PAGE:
How Ninja Warrior Went From G4TV Phenomenon To Being A Part Of American Culture

American Ninja Warrior producer Arthur Smith discuses why the game show got so big and its appeal.


While NBC's American Ninja Warrior has become a part of US culture, its roots are based in Japanese game shows, as it is an adaptation of the competition series Sasuke, which formerly aired on the G4 network. Its journey from a syndicated Japanese show on a video gaming network to capturing the attention and minds of Americans on broadcast network TV isn't a simple one though.

American Ninja Warrior producer Arthur Smith of A. Smith & Co. has spent much of his time working on unscripted and competition programming in the United States. His first taste of Japanese game shows came from his time working on ABC's I Survived A Japanese Game Show. The reality game show took unsuspecting Americans and sent them to Japan to compete in various games akin to what game shows air in Japan.

I Survived A Japanese Game Show (Photo credit: A. Smith & Co. Productions)
I Survived A Japanese Game Show (Photo credit: A. Smith & Co. Productions)

"It was funny because in the first season the competitors had no idea where they were going," Smith explained to GameSpot. "We pick them up at the airport, and then just went around to the other side of the airport, and then say, 'Oh, now we're going to Japan.' It was a really funny moment, and they were all game."

Smith explained that I Survived A Japanese Game Show was the first American game show shot entirely in Japan. To keep the aesthetic similar to what you would actually see on a show airing in Japan, Smith said they hired a Japanese art director: "If we bring in an American art director, he would never do the crazy combination of color patterns that they would do."

The show itself was unique to American audiences, opening a door to a world of game shows that were culturally different. "A lot of the games deal with being silly, being embarrassed, or being bold, being vulnerable in a way, and not taking yourself too seriously," Smith said.

These concepts are very different from what American audiences typically see in their game shows, which are about personal stories and overcoming the odds to triumph. Additionally, there are many Japanese game shows that are near impossible to win like the events from Unbeatable Banzuke, which aired in America on G4. The other big name G4 game show was Sasuke, which people now know as Ninja Warrior--which saw competitors training their bodies to conquer a near-impossible course. While Ninja Warrior was unlike anything American audiences had ever seen, it resonated with people watching G4.

Zhanique Lovett during the American Ninja Warrior Women's Championship (Photo credit: Elizabeth Morris/NBC)
Zhanique Lovett during the American Ninja Warrior Women's Championship (Photo credit: Elizabeth Morris/NBC)

Former G4 general manager Neal Tiles and Smith knew that Ninja Warrior (Susuke) was the one program doing well on the network at that time, so when G4's owner Comcast bought NBC, the two went to the network and asked them to put the finale on as an act of synergy. "A lot of people had thought, 'Hey, it's a game show coming from the game network,' but they really missed what the show was about," explained Smith. "Everyday people do extraordinary things, with great backstories and great athleticism."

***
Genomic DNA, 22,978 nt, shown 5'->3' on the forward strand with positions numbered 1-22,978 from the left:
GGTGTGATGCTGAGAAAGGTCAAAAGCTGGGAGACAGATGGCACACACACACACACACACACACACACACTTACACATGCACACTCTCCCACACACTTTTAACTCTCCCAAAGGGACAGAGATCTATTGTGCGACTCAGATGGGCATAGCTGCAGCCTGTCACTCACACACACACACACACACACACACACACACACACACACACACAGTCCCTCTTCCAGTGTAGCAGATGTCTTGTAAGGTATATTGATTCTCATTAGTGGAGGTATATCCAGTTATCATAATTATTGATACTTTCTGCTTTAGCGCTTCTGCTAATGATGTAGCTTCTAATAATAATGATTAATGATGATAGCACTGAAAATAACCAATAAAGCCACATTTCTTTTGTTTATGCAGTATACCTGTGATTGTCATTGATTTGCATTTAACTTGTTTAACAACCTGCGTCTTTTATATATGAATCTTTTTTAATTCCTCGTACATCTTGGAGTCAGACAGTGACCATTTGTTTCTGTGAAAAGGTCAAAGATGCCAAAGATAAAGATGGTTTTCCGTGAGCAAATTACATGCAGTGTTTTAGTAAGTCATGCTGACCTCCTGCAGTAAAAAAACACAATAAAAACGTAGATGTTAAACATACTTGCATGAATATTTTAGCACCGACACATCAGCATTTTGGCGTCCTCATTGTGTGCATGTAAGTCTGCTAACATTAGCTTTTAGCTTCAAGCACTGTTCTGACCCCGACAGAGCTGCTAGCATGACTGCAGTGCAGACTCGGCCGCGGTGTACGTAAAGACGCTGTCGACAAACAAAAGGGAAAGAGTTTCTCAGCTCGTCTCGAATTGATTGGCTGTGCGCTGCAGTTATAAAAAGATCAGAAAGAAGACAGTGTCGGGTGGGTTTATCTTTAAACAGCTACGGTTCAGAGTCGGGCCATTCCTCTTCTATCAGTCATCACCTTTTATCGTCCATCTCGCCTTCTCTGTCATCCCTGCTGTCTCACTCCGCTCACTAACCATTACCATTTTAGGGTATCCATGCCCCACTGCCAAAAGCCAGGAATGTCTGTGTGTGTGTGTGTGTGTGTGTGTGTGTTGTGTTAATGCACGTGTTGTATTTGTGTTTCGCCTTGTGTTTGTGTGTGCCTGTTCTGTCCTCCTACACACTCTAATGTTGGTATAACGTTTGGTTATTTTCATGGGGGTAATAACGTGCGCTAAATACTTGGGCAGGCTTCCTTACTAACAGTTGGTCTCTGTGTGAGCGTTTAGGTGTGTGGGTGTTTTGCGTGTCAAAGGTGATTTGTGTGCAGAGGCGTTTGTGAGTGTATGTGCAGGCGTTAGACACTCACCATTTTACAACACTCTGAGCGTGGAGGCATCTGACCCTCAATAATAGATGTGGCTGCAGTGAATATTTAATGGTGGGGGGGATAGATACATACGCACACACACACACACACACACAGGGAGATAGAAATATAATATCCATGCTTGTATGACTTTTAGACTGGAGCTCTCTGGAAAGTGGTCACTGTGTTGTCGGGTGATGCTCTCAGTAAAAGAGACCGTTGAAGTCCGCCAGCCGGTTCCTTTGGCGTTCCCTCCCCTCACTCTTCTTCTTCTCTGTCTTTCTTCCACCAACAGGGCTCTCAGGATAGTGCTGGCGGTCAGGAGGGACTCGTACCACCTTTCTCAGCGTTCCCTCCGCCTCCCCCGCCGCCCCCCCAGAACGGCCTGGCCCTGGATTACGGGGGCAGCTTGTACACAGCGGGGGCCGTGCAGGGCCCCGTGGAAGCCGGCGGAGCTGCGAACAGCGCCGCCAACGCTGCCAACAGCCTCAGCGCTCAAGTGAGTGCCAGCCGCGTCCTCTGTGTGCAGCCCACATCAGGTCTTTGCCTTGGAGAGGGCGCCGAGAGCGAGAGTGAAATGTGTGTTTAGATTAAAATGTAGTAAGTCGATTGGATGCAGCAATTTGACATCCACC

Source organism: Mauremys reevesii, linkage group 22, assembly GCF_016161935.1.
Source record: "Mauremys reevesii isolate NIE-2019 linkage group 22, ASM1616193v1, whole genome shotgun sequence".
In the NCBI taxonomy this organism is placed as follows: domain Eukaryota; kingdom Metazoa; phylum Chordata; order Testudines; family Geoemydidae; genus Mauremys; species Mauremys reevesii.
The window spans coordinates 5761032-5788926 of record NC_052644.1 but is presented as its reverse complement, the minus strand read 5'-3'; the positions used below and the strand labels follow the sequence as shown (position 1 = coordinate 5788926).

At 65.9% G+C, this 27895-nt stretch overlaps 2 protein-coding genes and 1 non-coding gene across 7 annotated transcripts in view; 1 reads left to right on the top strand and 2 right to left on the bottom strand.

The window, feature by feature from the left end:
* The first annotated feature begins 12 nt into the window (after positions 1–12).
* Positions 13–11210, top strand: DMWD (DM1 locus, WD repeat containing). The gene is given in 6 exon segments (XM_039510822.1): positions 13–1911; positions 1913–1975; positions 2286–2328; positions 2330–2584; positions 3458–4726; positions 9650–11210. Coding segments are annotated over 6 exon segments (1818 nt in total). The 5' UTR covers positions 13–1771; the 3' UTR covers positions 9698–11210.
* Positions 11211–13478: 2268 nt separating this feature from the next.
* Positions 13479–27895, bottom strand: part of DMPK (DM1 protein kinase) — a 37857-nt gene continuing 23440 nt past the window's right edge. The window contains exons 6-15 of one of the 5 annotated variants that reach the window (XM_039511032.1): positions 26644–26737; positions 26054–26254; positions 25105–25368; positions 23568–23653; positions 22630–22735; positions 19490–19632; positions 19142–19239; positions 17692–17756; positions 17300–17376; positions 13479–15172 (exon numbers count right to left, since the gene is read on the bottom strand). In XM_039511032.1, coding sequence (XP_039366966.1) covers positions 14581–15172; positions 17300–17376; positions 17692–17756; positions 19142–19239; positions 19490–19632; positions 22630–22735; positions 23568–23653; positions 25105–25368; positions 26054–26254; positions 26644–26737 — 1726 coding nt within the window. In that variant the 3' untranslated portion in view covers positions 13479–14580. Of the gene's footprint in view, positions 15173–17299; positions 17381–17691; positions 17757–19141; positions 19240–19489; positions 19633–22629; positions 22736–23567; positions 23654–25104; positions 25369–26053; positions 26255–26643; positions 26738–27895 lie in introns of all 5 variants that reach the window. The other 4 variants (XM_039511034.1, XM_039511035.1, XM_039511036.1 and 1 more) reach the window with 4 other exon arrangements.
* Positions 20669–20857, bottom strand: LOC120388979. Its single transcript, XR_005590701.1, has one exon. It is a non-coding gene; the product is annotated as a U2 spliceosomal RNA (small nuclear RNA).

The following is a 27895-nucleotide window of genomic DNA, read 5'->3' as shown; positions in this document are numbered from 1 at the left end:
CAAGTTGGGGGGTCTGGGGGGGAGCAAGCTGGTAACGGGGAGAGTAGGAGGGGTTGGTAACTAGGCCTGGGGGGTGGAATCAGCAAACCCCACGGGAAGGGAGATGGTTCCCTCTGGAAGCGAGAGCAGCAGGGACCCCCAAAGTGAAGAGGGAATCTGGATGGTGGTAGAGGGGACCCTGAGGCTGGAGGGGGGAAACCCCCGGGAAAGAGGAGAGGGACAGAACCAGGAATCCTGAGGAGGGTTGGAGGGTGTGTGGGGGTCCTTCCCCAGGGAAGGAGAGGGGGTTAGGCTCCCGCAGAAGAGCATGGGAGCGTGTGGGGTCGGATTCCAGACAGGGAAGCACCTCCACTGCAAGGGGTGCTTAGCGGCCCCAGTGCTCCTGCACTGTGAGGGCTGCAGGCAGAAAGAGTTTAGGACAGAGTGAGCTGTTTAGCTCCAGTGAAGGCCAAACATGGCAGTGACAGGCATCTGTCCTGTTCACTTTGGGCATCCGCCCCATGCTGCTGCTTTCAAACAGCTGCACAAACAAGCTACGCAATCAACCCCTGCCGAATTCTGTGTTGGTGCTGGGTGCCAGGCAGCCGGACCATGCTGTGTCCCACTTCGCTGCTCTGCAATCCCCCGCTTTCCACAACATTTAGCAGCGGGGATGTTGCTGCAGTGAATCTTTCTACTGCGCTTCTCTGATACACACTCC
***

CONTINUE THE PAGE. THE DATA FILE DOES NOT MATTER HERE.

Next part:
What Smith loved about Susuke was that it was real people competing in something extraordinary. And when it came time to bring the show to television as the revamped American Ninja Warrior, that was something he wanted to highlight. "These courses are impossible, and most people are going to fail," Smith explained. "We want people to go on that journey. There's a lot of admiration in the attempt, and you don't have to complete [the course] to be successful, and you don't have to complete it to be appreciated.

"In some ways, that was the inspiration of the Japanese show. Sasuke has been around for a long time, and they've had thousands [of competitors]. In all the years, they would have like two or three people who completed the course. And it doesn't matter because we watch it for a different reason. And when there is success, it's such a huge moment."

Since American Ninja Warrior debuted in late 2009, it's seen massive success on NBC. It's currently in Season 13 and has had numerous spin-offs, including Esquire Network's Ninja vs. Ninja and two seasons of American Ninja Warrior Junior, which will begin shooting its third season this summer and will air in September on the Peacock streaming service, according to Smith.

In the US, it's become more than just a game show. The popularity of American Ninja Warrior is parallel with the rise in people doing CrossFit, along with the popularity of parkour. While correlation is not causation, American Ninja Warrior's obstacle courses are the perfect challenge for those who devote their time to these activities. As Smith put it, "It's not just a show. It's a movement." Ninja Warrior has become a part of American culture, whether it be a Ninja Warrior birthday party or someone building a course in their own backyard.

(Main image: Meagan Martin, photo by Elizabeth Morris)

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